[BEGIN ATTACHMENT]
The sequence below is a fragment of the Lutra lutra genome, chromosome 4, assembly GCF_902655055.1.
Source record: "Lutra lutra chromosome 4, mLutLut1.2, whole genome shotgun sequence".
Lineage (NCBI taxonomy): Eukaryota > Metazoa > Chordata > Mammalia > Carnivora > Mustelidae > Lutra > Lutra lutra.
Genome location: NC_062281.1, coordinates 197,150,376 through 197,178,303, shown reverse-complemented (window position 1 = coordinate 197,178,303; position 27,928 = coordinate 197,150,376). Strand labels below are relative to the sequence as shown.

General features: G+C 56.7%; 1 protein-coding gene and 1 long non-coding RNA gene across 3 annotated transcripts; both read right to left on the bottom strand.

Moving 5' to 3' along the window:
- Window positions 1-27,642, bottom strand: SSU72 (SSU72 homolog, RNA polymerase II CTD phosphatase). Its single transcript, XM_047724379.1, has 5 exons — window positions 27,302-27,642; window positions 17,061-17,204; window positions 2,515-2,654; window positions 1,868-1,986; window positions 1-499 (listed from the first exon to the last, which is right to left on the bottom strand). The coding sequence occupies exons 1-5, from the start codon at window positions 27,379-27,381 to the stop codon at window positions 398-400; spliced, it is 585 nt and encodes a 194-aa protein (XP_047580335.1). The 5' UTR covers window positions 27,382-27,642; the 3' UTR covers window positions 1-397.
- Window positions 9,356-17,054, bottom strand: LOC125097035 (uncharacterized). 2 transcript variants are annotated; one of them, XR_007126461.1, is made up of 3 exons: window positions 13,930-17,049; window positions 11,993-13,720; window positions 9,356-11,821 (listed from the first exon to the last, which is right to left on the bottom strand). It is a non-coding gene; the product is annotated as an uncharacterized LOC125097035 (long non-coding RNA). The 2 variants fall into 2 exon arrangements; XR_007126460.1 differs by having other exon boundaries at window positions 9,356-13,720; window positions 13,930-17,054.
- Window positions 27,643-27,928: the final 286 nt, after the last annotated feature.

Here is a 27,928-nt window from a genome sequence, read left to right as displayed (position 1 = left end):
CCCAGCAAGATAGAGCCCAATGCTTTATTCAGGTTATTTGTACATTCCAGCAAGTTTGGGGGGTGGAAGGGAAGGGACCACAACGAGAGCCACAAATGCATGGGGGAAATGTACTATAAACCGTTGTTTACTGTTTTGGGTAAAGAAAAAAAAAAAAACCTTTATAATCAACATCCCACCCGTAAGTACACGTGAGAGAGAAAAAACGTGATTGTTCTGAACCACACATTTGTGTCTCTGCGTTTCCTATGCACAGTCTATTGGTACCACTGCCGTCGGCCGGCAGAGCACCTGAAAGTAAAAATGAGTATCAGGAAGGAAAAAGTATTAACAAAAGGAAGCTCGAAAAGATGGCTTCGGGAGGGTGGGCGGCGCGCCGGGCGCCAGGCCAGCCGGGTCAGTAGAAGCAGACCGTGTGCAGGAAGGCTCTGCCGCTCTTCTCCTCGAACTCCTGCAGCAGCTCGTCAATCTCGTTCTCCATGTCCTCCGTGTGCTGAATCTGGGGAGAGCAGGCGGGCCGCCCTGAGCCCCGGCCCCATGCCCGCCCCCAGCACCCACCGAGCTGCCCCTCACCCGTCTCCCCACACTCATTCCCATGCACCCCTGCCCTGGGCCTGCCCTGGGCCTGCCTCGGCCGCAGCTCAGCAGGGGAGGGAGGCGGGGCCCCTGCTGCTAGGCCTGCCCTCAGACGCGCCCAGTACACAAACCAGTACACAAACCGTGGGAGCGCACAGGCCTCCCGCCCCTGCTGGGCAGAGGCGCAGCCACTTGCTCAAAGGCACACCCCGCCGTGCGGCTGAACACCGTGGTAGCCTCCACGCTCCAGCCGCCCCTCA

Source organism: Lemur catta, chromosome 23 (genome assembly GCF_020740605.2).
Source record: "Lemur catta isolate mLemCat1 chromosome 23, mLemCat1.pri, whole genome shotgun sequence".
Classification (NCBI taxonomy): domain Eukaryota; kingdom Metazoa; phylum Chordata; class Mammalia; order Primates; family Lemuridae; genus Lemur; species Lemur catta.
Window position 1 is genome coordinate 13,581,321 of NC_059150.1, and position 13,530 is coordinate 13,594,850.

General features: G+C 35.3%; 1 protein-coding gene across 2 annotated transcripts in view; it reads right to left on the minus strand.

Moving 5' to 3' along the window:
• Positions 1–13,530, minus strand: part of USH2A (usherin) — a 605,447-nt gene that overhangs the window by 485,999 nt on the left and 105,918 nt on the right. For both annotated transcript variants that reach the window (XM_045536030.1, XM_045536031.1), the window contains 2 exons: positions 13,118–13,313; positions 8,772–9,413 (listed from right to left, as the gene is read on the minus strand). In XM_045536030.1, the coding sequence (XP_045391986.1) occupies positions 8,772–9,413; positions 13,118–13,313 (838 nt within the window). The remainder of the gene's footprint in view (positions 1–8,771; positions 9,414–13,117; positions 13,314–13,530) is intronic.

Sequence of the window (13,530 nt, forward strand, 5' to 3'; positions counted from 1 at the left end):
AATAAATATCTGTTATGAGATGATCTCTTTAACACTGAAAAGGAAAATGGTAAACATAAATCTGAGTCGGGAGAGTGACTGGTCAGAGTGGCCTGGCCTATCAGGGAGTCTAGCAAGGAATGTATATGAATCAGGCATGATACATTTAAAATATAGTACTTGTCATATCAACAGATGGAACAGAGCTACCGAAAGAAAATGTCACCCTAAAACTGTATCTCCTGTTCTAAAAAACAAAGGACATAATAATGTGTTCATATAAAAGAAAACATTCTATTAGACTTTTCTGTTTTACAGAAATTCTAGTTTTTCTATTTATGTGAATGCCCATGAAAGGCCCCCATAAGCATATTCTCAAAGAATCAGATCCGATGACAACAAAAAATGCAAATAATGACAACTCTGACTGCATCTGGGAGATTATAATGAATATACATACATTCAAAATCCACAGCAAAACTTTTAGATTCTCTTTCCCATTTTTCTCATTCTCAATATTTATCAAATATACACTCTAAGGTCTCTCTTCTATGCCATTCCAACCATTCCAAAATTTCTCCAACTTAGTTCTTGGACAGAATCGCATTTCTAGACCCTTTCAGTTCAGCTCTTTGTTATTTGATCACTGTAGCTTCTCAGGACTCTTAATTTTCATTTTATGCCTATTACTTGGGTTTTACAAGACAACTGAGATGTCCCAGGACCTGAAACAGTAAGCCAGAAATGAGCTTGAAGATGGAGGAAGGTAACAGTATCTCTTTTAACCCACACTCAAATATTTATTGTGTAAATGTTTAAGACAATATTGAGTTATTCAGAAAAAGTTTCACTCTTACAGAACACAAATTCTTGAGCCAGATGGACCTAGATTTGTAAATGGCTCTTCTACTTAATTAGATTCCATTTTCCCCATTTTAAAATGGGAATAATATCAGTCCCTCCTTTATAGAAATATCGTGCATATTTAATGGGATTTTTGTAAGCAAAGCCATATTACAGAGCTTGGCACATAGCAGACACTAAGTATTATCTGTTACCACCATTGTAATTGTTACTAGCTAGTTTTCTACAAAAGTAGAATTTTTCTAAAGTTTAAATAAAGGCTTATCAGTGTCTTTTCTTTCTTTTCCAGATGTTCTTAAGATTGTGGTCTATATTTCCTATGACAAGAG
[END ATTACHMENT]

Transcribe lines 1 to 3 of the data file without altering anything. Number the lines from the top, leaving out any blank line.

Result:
The sequence below is a fragment of the Lutra lutra genome, chromosome 4, assembly GCF_902655055.1.
Source record: "Lutra lutra chromosome 4, mLutLut1.2, whole genome shotgun sequence".
Lineage (NCBI taxonomy): Eukaryota > Metazoa > Chordata > Mammalia > Carnivora > Mustelidae > Lutra > Lutra lutra.